Stigma Perceived and Experienced by Adults with Type 1 Diabetes: Linguistic Adaptation and Psychometric Validation of the Danish Version of the Type 1 Diabetes Stigma Assessment Scale (DSAS-1 DK)

Abstract

Objectives

We aimed to (a) culturally and linguistically adapt the Type 1 Diabetes Stigma Assessment Scale (DSAS-1) from English (for Australia) into Danish and (b) examine psychometric properties of the measure among Danish adults with type 1 diabetes.

Methods

We performed a forward–backward translation, face validity interviews with experts and cognitive debriefing of the Danish version (DSAS-1 DK) with ten adults from the target group. The DSAS-1 DK was then completed by 1594 adults with type 1 diabetes. Electronic clinical records provided age, diabetes duration, diabetes-related complications, and glycemic control [glycated hemoglobin (HbA1c)]. We examined internal consistency, construct validity and structural validity of the DSAS-1 DK using exploratory and confirmatory factor analysis in a cross-validation design.

Results

The translated measure was found acceptable by the experts and target group, with only minor adaptations required for the Danish context. The DSAS-1 DK structure was best represented by a three-factor model representing the subscales ‘Treated Differently,’ ‘Blame and Judgement,’ and ‘Identity Concern’ (α = 0.88–0.89). The results also provided some support for calculation of a total score (19-item scale; α = 0.75). The subscales and total scale demonstrated satisfactory convergent and discriminant validity. Good structural validity was demonstrated for the three-factor model for four out of five indices [normed χ 2 = 4.257, goodness-of-fit index (GFI) = 0.923, root mean square error of approximation (RMSEA) = 0.065, standardized root mean square residual (SRMSR) = 0.0567, comparative fit index (CFI) = 0.93].

Conclusion

The DSAS-1 DK has a confirmed three-factor structure, consistent with the original Australian English version. The measure is now validated and available to advance research into the stigma perceived and experienced by adults with type 1 diabetes in a Danish context.

This is a preview of subscription content, log in to check access.

References

  1. 1.

    Young-Hyman D, et al. Psychosocial care for people with diabetes: a position statement of the American Diabetes Association. Diabetes Care. 2016;39(12):2126–40.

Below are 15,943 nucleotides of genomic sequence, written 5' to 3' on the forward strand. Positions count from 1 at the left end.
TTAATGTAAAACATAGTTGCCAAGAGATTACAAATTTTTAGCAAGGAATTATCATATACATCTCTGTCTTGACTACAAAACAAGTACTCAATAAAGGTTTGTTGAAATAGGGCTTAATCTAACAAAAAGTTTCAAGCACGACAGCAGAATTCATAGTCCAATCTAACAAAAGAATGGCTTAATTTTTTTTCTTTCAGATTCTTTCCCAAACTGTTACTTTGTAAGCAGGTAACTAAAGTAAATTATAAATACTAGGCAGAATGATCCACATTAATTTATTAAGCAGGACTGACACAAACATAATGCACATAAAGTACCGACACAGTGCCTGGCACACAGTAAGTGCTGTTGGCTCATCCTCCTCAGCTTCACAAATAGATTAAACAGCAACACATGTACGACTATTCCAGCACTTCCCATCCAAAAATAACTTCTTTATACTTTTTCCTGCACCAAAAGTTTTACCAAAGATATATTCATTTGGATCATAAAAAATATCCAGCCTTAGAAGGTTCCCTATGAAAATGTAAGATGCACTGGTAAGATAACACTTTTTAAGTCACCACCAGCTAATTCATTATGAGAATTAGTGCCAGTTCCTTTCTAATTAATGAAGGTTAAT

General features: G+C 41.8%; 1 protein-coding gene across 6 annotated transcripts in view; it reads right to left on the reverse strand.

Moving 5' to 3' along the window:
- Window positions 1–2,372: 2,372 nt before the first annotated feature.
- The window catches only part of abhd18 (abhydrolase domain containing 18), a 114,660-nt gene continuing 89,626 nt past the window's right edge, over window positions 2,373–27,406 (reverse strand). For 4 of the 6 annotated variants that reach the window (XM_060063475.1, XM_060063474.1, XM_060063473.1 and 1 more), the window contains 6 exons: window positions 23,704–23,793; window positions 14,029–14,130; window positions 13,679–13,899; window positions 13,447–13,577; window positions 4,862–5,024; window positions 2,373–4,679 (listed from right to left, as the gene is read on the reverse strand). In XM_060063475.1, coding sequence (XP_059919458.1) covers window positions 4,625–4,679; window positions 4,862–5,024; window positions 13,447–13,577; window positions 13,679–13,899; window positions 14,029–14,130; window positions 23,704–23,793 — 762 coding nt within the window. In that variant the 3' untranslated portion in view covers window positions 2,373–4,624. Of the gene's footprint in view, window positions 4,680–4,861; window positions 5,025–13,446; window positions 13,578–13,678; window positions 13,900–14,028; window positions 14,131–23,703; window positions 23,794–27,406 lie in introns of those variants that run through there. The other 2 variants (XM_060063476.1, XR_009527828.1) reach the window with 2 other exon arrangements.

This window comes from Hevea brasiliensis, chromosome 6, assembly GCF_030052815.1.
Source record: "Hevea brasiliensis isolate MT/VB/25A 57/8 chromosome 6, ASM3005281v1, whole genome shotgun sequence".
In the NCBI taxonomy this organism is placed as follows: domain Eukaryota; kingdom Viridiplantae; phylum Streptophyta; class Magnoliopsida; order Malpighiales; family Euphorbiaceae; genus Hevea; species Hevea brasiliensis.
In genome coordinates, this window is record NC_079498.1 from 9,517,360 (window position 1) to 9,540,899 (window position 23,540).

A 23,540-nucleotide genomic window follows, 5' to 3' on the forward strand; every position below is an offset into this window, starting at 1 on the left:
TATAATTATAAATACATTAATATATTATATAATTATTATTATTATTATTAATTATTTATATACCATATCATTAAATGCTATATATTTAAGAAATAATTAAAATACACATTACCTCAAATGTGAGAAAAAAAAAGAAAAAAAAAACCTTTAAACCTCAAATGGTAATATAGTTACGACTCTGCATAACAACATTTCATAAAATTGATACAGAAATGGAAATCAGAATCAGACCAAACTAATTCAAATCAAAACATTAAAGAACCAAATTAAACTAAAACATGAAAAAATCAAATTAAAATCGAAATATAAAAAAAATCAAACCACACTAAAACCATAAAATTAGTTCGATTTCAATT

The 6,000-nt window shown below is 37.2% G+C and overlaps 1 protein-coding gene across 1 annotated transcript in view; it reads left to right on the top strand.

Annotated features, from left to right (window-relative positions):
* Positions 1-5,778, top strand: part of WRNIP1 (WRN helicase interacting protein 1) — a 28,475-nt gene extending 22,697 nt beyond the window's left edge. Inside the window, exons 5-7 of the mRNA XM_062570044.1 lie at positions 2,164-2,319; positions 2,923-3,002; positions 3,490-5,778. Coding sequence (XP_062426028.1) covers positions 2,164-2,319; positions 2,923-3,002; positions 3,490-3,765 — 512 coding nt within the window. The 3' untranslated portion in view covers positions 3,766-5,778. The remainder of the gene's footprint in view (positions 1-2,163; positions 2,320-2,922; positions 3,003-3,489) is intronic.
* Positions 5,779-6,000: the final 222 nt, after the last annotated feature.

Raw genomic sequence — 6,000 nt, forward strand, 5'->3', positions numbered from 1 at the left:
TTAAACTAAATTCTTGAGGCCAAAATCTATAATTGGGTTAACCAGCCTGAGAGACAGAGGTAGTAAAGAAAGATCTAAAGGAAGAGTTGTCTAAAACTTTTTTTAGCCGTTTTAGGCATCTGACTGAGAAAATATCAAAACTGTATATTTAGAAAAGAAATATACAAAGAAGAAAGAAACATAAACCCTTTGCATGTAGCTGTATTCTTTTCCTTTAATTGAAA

Article  PubMed  PubMed Central  CAS  Google Scholar 

  2. 2.

    Nicolucci A, et al. Diabetes attitudes, wishes and needs second study (DAWN2): cross-national benchmarking of diabetes-related psychosocial outcomes for people with diabetes. Diabet Med. 2013;30(7):767–77.

    Article  PubMed  CAS  Google Scholar 

  3. 3.

    Weiss MG, Ramakrishna J. Stigma interventions and research for international health. Lancet. 2006;367(9509):536–8.

    Article  PubMed  Google Scholar 

  4. 4.

    Mahajan AP, et al. Stigma in the HIV/AIDS epidemic: a review of the literature and recommendations for the way forward. Aids. 2008;22(Suppl 2):S67–79.

    Article  PubMed  PubMed Central  Google Scholar 

  5. 5.

    Jacoby A, Snape D, Baker GA. Epilepsy and social identity: the stigma of a chronic neurological disorder. Lancet Neurol. 2005;4(3):171–8.

    Article  PubMed  Google Scholar 

  6. 6.

    Corrigan PW, Watson AC. Understanding the impact of stigma on people with mental illness. World Psychiatry. 2002;1(1):16–20.

    PubMed  PubMed Central  Google Scholar 

  7. 7.

    Browne JL, et al. I’m not a druggie, I’m just a diabetic’: a qualitative study of stigma from the perspective of adults with type 1 diabetes. BMJ Open. 2014;4(7):e005625.

    Article  PubMed  PubMed Central  Google Scholar 

  8. 8.

    Browne JL, et al. Measuring type 1 diabetes stigma: development and validation of the Type 1 Diabetes Stigma Assessment Scale (DSAS-1). Diabet Med. 2017;34(12):1773–82.

    Article  PubMed  CAS  Google Scholar 

  9. 9.

    Schabert J, et al. Social stigma in diabetes: a framework to understand a growing problem for an increasing epidemic. Patient. 2013;6(1):1–10.

    Article  PubMed  Google Scholar 

  10. 10.

    Browne JL, V.A., Mosley K, Speight J. Development and validation of the Type 1 and Type 2 Diabetes Stigma Assessment Scales (DSAS-1 and DSAS-2), in American Diabetes Association 76th Scientific Sessions, New Orleans; 2016.

  11. 11.

    Acquadro C, et al. Literature review of methods to translate health-related quality of life questionnaires for use in multinational clinical trials. Value Health. 2008;11(3):509–21.

    Article  PubMed  Google Scholar 

  12. 12.

    Acquadro C, et al. Linguistic validation manual for patient-reported outcomes (PRO) instruments. Lyon: MAPI Research Institute; 2004.

    Google Scholar 

  13. 13.

    Nunnally JC, Bernstein IH. Psychometric theory. 3rd ed. New York: McGraw-Hill, Inc; 1994.

    Google Scholar 

  14. 14.

    Polonsky WH, et al. Assessment of diabetes-related distress. Diabetes Care. 1995;18(6):754–60.

    Article  PubMed  CAS  Google Scholar 

  15. 15.

    McGuire BE, et al. Short-form measures of diabetes-related emotional distress: the Problem Areas in Diabetes Scale (PAID)-5 and PAID-1. Diabetologia. 2010;53(1):66–9.

    Article  PubMed  CAS  Google Scholar 

  16. 16.

    Rosenberg M. Conceiving the self. New York: Basic Books; 1979.

    Google Scholar 

  17. 17.

    Nathan DM, Turgeon H, Regan S. Relationship between glycated haemoglobin levels and mean glucose levels over time. Diabetologia. 2007;50(11):2239–44.

    Article  PubMed  CAS  Google Scholar 

  18. 18.

    Sacks DB, et al. Position statement executive summary: guidelines and recommendations for laboratory analysis in the diagnosis and management of diabetes mellitus. Diabetes Care. 2011;34(6):1419–23.

    Article  PubMed  PubMed Central  Google Scholar 

  19. 19.

    Terwee CB, et al. Quality criteria were proposed for measurement properties of health status questionnaires. J Clin Epidemiol. 2007;60(1):34–42.

    Article  PubMed  Google Scholar 

  20. 20.

    Floyd FJ, Widaman KF. Factor analysis in the development and refinement of clinical assessment instruments. Psychol Assess. 1995;7:286–99.